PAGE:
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NIEHS-Funded Imaging Tool Logs 100,000th Job

By Eddy Ball
July 2009

POLYVIEW image
"Structure of the Native and Inactive LicT PRD from B. Subtilis" Two histidine residues shown in red undergo phosphorylation that induces dramatic conformational change and regulates the dimerization of LicT regulatory domain - LicT-PRD, PDB id 1tlv. (Image courtesy of Jarek Meller)

POLYVIEW 3D developers
From left to right, POLYVIEW-3D developers Medvedovic, Porollo, who is a CEG Next-Generation Biomedical Investigator, and Meller pose with a computer showing images generated by their tool. (Photo courtesy of UC)

The NIEHS-funded University of Cincinnati (UC) Center for Environmental Genetics (CEG) announced that its Bioinformatics Core recorded its 100,000th job submission on June 11 for its popular POLYVIEW-3D imaging tool. POLYVIEW-3D is a Web-based macromolecular-structure visualization and analysis tool developed by UC professors as part of a series of expanded, user-friendly Web-based software applications and servers that scientists and students can use, free of charge, to extract and extrapolate structural and functional genomic data for various research projects.

POLYVIEW-3D (http://polyview.cchmc.org/polyview3d.html) Exit NIEHS Website developers Alexey Porollo, Ph.D., the primary architect of the product, Jarek Meller, Ph.D., and Mario Medvedovic, Ph.D., are professors in the Division of Epidemiology and Biostatistics (http://www.eh.uc.edu/epibio/) Exit NIEHS Website in the UC Department of Environmental Health. In an August 2007 article (http://www.biomedcentral.com/1471-2105/8/316) Exit NIEHS Website published in the open access journal BMC Bioinformatics, Porollo and Meller announced the availability and terms of use for POLYVIEW-3D.

"We're making them [existing bioinformatics tools] better and developing new methods for analyzing the data," Porollo explained. "A growing base of users, and cross-linking by major proteomic resources such as the Protein Data Bank and various prediction meta-servers, are evidences of the competitiveness of our tools."

One of the nation's leading structural biologists, NIEHS Principal Investigator Samuel Wilson, M.D., is one of many scientists who agree with Porollo. "POLYVIEW-3D is an important tool in making the incredible excitement of structural biology more accessible for scientists, students and the public at large," he said.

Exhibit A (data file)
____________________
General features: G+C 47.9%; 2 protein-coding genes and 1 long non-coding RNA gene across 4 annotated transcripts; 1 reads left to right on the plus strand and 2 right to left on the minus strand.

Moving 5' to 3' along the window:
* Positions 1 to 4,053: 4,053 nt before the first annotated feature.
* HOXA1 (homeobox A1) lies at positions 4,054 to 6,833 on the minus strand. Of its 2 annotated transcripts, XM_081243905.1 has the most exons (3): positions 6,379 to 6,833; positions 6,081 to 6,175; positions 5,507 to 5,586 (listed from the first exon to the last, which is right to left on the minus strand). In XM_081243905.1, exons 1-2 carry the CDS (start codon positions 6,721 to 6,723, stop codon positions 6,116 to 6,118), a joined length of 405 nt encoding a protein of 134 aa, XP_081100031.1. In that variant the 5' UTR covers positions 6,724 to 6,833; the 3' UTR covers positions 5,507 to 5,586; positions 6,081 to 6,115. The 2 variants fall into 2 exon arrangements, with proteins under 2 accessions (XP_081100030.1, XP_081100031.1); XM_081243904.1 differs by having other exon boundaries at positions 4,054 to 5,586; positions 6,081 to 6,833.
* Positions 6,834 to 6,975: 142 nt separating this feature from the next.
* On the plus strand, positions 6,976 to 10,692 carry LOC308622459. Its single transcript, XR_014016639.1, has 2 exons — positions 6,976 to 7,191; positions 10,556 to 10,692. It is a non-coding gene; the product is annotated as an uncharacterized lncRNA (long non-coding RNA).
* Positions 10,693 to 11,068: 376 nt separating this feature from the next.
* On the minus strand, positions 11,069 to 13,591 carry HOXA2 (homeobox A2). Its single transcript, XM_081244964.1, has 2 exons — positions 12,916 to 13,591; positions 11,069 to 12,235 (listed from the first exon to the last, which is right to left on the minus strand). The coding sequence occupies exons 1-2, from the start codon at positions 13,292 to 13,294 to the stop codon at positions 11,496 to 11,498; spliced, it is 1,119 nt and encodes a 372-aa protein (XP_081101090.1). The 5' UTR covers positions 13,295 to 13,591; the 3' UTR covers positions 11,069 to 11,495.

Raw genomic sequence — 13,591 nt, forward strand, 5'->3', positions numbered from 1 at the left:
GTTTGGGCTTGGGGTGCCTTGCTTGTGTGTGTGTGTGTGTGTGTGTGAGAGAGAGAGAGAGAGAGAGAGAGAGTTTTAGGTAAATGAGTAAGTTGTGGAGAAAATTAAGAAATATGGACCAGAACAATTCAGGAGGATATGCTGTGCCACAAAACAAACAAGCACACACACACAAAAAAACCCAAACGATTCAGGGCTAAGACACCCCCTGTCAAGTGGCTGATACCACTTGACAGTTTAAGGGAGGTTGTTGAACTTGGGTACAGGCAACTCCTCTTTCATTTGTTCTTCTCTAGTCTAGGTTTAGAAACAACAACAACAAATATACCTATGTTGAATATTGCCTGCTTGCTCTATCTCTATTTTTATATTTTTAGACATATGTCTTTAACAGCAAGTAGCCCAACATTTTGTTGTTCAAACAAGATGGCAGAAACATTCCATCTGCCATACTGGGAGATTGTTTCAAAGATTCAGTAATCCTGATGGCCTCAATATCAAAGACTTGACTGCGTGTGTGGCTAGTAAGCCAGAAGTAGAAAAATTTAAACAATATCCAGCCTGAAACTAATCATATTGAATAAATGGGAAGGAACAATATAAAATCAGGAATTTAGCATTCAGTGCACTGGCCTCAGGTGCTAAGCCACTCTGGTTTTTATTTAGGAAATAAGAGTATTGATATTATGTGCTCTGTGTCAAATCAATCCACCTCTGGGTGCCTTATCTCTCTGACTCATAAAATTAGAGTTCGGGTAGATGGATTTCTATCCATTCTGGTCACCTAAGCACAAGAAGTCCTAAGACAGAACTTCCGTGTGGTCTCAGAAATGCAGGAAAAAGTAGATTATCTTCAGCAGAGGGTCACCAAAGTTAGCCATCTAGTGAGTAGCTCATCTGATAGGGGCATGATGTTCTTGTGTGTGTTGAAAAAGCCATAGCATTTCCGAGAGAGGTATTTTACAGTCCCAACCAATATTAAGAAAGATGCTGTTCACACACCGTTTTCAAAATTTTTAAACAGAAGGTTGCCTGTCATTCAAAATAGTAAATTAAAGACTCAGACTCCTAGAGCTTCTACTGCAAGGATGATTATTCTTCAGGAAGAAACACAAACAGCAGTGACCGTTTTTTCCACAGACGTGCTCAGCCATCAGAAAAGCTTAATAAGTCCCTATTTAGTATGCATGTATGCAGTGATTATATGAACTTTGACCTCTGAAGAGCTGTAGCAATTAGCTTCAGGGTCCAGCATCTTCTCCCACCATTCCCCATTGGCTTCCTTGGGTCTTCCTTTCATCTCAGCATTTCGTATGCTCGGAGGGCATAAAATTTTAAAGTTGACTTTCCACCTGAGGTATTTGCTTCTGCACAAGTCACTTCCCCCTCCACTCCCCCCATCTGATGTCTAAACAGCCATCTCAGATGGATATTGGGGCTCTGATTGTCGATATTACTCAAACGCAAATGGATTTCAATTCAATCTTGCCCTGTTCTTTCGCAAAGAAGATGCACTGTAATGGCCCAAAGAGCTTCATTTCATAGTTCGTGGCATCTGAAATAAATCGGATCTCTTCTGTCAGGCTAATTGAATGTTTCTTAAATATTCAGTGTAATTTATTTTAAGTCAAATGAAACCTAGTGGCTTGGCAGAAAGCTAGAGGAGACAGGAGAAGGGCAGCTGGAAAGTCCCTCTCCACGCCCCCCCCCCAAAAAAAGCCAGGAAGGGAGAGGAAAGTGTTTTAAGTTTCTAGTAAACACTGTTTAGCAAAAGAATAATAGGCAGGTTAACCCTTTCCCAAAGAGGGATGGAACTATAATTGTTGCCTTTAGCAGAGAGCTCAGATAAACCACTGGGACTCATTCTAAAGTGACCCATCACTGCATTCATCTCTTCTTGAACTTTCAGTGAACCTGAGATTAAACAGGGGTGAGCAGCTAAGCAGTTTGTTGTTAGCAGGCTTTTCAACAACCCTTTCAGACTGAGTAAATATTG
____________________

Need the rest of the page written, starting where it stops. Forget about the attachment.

By integrating the Web technology with state-of-the-art software for macromolecular visualization, POLYVIEW-3D enables versatile structural and functional annotations of proteins and their complexes, coupled with publication-quality structure rendering. In addition to static pictures, high quality animated images for electronic resources such as PowerPoint or Websites can be easily generated. In particular, POLYVIEW-3D server features the PyMol program for image rendering, providing detailed and high quality slide and animated presentations of macromolecular structures, with an easy to use Web-based interface.

POLYVIEW-3D was voted one of the top five protein structure visualization/annotation resources by MolviZ.org (http://www.umass.edu/microbio/chime/top5.htm) Exit NIEHS Website, where it is described as "easy enough for student reports or homework assignments!" There is no need for users to know any command language to use the free service - just a user-friendly form to fill out online. According to Porollo, the tool has been used by researchers in over 80 countries this year alone, and several universities include the server as part of the curriculum in practical courses on macromolecular visualization.

Citation: Porollo A, Meller J. (http://www.biomedcentral.com/1471-2105/8/316) Exit NIEHS Website 2007. Versatile annotation and publication quality visualization of protein complexes using POLYVIEW-3D BMC Bioinformatics 8:316. doi:10.1186/1471-2105-8-316.



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